Last week’s federal court ruling ordering Yakima to discard at-large citywide elections in favor of a more representative process prescribes a needed fix, but leaves much of the rest of the state underrepresented at the local government level. The vast majority of Washington cities use at-large voting systems. That’s democracy, but not the most representative democracy. Subtly, and sometimes intentionally, at-large elections leave distinct geographic communities completely unrepresented. It’s why Congress passed the Voting Rights Act of 1965.
The Yakima case featured a modern example of racially polarized voting: a woman with a Latino name lost a 2013 school board election by 20 points even though her white opponent had withdrawn from the race.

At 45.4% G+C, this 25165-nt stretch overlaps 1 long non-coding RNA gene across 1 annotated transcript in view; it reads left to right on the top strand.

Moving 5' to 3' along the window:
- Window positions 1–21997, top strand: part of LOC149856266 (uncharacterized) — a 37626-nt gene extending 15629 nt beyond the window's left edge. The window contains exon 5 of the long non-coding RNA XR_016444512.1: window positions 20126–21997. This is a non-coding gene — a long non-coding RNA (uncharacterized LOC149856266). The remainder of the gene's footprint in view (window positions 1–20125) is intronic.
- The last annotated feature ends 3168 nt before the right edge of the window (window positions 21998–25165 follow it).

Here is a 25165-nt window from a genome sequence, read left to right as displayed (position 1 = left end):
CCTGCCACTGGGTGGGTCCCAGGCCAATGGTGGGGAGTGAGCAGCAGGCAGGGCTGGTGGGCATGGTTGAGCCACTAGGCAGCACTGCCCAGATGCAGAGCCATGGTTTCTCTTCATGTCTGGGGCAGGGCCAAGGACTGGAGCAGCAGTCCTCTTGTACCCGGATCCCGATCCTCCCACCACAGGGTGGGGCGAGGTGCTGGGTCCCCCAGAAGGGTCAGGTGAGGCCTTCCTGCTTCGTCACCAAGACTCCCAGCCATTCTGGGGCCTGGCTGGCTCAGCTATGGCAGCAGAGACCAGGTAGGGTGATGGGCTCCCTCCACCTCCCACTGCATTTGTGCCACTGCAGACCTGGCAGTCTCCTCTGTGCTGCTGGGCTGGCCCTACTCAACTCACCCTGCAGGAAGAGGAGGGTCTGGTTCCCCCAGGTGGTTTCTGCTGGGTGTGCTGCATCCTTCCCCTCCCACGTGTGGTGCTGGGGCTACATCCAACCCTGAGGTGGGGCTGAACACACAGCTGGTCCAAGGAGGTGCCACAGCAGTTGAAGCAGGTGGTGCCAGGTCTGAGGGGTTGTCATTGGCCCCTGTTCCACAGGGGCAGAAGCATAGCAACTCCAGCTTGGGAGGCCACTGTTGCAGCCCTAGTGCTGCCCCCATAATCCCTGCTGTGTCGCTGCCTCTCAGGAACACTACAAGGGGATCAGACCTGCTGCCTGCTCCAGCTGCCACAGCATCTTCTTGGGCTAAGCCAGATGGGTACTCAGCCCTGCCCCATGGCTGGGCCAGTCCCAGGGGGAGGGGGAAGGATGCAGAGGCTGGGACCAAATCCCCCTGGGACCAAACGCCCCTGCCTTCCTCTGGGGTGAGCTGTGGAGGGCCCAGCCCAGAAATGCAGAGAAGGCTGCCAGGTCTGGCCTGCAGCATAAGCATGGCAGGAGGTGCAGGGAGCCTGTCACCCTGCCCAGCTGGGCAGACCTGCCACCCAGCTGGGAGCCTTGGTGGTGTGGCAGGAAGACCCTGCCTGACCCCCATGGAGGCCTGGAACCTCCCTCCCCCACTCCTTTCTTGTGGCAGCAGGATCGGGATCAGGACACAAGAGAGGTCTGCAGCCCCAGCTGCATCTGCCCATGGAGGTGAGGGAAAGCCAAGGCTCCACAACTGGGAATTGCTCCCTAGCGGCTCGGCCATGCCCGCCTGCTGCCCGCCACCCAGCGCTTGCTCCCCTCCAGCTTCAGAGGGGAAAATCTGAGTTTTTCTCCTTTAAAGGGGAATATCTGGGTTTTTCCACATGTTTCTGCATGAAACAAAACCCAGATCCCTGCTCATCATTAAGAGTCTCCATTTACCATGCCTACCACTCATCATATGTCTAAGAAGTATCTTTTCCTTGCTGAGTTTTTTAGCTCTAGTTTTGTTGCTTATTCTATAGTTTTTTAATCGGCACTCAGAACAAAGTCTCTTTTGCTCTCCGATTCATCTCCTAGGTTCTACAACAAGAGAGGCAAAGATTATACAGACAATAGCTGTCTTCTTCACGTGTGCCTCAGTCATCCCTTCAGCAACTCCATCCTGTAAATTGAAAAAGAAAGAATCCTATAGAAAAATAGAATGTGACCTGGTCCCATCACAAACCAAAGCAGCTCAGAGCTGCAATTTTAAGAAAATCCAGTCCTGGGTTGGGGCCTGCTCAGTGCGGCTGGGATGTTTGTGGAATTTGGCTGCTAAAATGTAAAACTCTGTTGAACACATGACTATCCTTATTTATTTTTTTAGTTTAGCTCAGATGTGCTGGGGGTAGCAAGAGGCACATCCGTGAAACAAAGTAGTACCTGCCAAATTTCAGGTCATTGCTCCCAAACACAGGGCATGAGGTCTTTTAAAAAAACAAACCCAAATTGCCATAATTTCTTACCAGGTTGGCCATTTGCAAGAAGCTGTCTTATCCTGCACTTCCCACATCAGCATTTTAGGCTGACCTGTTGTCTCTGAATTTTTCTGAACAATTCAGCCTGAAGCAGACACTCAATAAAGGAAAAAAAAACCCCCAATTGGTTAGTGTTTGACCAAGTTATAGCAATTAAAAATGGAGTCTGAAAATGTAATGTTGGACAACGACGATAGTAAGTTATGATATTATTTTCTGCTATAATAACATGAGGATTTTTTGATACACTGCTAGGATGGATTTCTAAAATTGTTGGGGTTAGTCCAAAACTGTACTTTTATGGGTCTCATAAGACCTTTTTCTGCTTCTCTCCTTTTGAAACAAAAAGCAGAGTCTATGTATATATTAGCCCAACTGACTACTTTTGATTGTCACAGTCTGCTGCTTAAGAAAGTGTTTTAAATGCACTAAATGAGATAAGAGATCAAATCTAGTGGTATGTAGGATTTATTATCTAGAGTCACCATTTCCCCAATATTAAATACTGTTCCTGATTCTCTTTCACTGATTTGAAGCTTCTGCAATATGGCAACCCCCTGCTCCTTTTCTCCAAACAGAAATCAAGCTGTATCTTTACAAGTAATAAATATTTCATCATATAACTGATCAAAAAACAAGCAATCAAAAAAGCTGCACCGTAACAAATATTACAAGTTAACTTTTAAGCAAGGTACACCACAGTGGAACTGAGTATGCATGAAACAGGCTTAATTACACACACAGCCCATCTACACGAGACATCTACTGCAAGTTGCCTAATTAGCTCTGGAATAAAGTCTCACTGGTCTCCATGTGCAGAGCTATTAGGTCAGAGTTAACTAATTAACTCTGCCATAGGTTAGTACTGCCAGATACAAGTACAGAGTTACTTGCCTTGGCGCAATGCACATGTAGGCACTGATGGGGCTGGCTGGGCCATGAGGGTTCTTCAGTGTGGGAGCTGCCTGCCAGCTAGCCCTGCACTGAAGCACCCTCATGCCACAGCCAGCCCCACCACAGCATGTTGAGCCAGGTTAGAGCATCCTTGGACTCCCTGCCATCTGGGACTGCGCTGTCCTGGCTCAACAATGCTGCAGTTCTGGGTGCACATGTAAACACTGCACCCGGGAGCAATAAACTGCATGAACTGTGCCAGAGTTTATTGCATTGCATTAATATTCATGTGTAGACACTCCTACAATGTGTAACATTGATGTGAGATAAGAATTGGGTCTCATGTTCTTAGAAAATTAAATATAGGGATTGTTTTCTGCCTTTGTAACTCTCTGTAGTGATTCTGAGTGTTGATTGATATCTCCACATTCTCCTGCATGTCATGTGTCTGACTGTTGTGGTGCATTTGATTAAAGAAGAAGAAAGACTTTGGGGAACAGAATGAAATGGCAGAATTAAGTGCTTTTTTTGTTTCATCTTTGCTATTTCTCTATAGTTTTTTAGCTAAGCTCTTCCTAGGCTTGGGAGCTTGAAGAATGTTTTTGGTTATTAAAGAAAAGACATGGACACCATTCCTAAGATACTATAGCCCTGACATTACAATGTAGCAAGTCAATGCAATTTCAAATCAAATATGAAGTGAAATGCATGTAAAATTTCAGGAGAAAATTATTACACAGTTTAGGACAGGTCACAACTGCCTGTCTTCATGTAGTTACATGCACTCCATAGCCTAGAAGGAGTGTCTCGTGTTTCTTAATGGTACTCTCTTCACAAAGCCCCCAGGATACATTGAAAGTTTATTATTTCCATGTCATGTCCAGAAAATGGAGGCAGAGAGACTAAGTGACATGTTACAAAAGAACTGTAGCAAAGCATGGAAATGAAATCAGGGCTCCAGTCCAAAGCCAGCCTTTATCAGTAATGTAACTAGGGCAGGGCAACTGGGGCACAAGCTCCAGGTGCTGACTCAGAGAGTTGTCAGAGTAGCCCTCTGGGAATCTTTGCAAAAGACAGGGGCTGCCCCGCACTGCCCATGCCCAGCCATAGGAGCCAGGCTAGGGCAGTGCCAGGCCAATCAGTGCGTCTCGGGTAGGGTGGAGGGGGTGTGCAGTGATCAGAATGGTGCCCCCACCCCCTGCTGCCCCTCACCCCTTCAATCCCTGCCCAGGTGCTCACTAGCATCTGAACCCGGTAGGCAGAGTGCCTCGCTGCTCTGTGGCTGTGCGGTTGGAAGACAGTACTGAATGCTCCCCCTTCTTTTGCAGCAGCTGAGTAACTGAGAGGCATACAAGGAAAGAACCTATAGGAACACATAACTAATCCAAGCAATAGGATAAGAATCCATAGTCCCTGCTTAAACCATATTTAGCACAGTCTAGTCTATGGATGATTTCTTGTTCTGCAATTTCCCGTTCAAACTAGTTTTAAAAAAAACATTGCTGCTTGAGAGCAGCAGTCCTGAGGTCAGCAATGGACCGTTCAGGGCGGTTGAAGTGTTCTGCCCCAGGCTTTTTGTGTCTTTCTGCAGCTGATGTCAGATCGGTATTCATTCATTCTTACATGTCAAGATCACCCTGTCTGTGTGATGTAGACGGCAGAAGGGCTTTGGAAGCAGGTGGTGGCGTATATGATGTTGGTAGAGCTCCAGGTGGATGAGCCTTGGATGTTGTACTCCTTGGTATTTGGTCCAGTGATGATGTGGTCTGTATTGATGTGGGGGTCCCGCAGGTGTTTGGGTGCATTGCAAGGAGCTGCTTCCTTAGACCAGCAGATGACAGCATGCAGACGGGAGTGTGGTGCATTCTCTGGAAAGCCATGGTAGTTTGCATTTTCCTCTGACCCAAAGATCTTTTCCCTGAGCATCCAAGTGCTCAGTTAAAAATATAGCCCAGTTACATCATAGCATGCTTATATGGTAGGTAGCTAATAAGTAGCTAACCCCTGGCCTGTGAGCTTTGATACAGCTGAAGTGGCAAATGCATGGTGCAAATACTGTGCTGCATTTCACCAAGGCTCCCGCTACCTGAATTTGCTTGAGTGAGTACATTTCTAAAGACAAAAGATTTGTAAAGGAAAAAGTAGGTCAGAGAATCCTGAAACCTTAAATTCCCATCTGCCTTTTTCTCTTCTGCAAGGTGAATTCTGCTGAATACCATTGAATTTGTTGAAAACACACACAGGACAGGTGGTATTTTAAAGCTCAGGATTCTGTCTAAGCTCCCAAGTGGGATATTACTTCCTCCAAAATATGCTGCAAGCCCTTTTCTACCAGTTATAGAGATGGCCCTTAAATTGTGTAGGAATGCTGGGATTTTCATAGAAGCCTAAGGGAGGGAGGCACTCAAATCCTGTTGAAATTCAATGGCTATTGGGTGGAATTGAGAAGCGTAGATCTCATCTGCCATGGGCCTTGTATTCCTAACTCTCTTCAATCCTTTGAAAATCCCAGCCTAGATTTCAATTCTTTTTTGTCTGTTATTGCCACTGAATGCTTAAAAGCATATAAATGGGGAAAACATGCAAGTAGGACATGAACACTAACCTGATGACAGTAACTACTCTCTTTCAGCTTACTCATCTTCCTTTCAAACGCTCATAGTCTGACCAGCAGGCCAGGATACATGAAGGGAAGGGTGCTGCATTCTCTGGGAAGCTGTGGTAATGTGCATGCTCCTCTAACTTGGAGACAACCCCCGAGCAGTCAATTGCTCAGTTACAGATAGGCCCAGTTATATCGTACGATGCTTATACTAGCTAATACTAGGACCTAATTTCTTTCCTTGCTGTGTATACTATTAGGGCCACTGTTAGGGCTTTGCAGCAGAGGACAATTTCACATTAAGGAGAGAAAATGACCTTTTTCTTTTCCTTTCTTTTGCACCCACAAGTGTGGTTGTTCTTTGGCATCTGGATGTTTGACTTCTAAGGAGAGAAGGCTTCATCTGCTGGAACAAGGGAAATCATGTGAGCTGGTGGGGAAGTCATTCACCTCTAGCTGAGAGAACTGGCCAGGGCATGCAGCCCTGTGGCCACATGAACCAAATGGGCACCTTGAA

Voting-rights advocates also point to nine central Washington counties where Latinos make up at least a third of the voting population but hold none of the 213 major elected city and county positions. Yakima’s status as the state’s poster child for such misrepresentation was solidified in 2012 when the American Civil Liberties Union of Washington chapter sued the city.